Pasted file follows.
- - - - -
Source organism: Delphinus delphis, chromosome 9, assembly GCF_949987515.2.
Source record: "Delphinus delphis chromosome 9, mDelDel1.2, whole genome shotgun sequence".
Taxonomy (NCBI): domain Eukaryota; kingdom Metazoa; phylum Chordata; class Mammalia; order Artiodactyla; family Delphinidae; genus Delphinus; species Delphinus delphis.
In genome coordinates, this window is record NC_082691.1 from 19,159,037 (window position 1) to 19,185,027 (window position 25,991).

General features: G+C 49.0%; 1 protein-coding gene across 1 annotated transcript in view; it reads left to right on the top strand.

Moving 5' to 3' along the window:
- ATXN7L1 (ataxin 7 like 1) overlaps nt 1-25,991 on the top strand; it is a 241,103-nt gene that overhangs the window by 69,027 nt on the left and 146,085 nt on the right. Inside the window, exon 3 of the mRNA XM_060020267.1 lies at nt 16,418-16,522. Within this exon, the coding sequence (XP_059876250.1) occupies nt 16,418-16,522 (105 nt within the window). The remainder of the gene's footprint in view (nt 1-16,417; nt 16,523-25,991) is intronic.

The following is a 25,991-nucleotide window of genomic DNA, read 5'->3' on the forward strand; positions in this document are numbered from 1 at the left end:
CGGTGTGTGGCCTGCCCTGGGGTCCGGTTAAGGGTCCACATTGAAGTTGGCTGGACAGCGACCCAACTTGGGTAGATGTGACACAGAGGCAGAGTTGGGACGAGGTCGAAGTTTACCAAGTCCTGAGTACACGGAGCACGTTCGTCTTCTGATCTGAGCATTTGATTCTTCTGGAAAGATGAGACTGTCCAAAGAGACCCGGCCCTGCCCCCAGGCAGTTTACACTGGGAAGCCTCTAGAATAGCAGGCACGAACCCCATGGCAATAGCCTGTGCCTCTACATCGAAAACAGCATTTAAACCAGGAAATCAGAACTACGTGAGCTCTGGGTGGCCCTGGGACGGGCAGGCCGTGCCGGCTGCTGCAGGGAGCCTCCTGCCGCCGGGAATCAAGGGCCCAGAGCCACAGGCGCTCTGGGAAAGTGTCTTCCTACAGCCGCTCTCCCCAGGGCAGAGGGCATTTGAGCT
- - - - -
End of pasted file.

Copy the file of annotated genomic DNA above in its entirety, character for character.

Source organism: Delphinus delphis, chromosome 9, assembly GCF_949987515.2.
Source record: "Delphinus delphis chromosome 9, mDelDel1.2, whole genome shotgun sequence".
Taxonomy (NCBI): domain Eukaryota; kingdom Metazoa; phylum Chordata; class Mammalia; order Artiodactyla; family Delphinidae; genus Delphinus; species Delphinus delphis.
In genome coordinates, this window is record NC_082691.1 from 19,159,037 (window position 1) to 19,185,027 (window position 25,991).

General features: G+C 49.0%; 1 protein-coding gene across 1 annotated transcript in view; it reads left to right on the top strand.

Moving 5' to 3' along the window:
- ATXN7L1 (ataxin 7 like 1) overlaps nt 1-25,991 on the top strand; it is a 241,103-nt gene that overhangs the window by 69,027 nt on the left and 146,085 nt on the right. Inside the window, exon 3 of the mRNA XM_060020267.1 lies at nt 16,418-16,522. Within this exon, the coding sequence (XP_059876250.1) occupies nt 16,418-16,522 (105 nt within the window). The remainder of the gene's footprint in view (nt 1-16,417; nt 16,523-25,991) is intronic.

The following is a 25,991-nucleotide window of genomic DNA, read 5'->3' on the forward strand; positions in this document are numbered from 1 at the left end:
CGGTGTGTGGCCTGCCCTGGGGTCCGGTTAAGGGTCCACATTGAAGTTGGCTGGACAGCGACCCAACTTGGGTAGATGTGACACAGAGGCAGAGTTGGGACGAGGTCGAAGTTTACCAAGTCCTGAGTACACGGAGCACGTTCGTCTTCTGATCTGAGCATTTGATTCTTCTGGAAAGATGAGACTGTCCAAAGAGACCCGGCCCTGCCCCCAGGCAGTTTACACTGGGAAGCCTCTAGAATAGCAGGCACGAACCCCATGGCAATAGCCTGTGCCTCTACATCGAAAACAGCATTTAAACCAGGAAATCAGAACTACGTGAGCTCTGGGTGGCCCTGGGACGGGCAGGCCGTGCCGGCTGCTGCAGGGAGCCTCCTGCCGCCGGGAATCAAGGGCCCAGAGCCACAGGCGCTCTGGGAAAGTGTCTTCCTACAGCCGCTCTCCCCAGGGCAGAGGGCATTTGAGCT